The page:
1. Crush a small piece of charcoal into a finer consistency, like that of sand. This will make it stick to your toothbrush easier.
  2. Tap your toothbrush on the fine pieces of charcoal
  3. Brush brush brush for a good 30 seconds- 1 minute
  4. Rinse as usual
  5. Clean your mouth and sink really well! Chabon is really good at sticking to things, making it difficult to remove so this step is super important.
  6. Admire your shiny white teeth!
 
Do you use chabon for teeth whitening? If so, please share your experiences!

Please note: The cultural anthropologist and socially engaged person within me can't help but mention that because charcoal is the product of burned wood and plants, that has implications on green life and agriculture. Makes sense right? And in a place like Haiti, where deforestation is such a big issue, I think it's really important to think about where our charcoal is coming from and supporting re-forestation efforts in Haiti, as well as considering alternatives to the standard charcoal production methods (of which there are many, thank goodness). Lastly, the future healthcare provider in me can't help but put in a plug for extra protection for charcoal-handlers, since a tremendous amount of smoke and volatile compounds are released during the charcoal making process.  It is my sincere hope that charcoal-handles have access to the necessary safety equipment for their health. That is a public/individual health concern!


Stay engaged,
N



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The "Haitian Treasures" series explores the magnificent benefits and uses of Haiti's natural resources, which I call "Haitian Treasures" because they are true gems.   Naïka in Balance is the premiere source for information on the tie between Haiti's natural resources and natural, traditional, and holistic healing.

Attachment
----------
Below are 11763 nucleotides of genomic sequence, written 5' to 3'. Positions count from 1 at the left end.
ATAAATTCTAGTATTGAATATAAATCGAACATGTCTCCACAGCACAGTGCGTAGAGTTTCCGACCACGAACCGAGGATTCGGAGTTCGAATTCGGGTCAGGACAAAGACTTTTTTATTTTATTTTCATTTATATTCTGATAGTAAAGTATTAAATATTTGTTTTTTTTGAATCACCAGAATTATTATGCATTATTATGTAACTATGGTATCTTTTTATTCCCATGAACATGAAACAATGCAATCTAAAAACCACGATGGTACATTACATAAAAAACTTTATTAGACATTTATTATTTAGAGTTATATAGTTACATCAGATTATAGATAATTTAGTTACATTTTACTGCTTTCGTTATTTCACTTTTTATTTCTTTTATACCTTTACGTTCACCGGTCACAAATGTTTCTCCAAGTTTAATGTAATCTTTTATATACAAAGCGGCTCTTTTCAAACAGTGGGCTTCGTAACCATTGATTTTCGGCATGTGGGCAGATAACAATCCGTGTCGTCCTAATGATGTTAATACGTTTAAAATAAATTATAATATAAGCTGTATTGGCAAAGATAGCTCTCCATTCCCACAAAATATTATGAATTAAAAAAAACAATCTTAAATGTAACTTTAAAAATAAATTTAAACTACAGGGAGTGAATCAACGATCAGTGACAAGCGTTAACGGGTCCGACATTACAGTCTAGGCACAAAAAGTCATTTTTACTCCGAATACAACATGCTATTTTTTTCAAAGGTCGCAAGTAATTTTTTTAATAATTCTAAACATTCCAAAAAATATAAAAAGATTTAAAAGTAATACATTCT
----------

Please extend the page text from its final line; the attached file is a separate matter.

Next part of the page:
Learn about other Haitian Treasures explored on this blog here!


*Medical Disclaimer: Though Naïka of Naïka in Balance is in pursuit of a medical degree, she is NOT a licensed health practitioner. 
Naïka believes individuals have the power to make informed health decisions on their own. If you feel that it is necessary to consult your healthcare provider before using any of the remedies mentioned, please do so. Knowledge is power and your health is your wealth.

5 comments:

  1. I enjoy reading this.....thanks for sharing and highlighting many Haitian's treasures.

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  2. I couldn’t agree more! Carbon is always known for its purifying properties, although most of us are not aware that it’s also good in teeth whitening. Though it would seem like brushing your teeth with a spoonful of dust, it can really be a great habit that everyone should try.

    Javier Portocarrero

    ReplyDelete
    Replies
    1. Thanks for your reply Javier! Yea, it's totally counter-intuitive. How can something black make your teeth white? Somehow, it works!
      Cheers,N.

      Delete
  3. issues with bloating or even a possible food poisoning issue, then you should always have this Activated Charcoal in hand. use of activated carbon

    ReplyDelete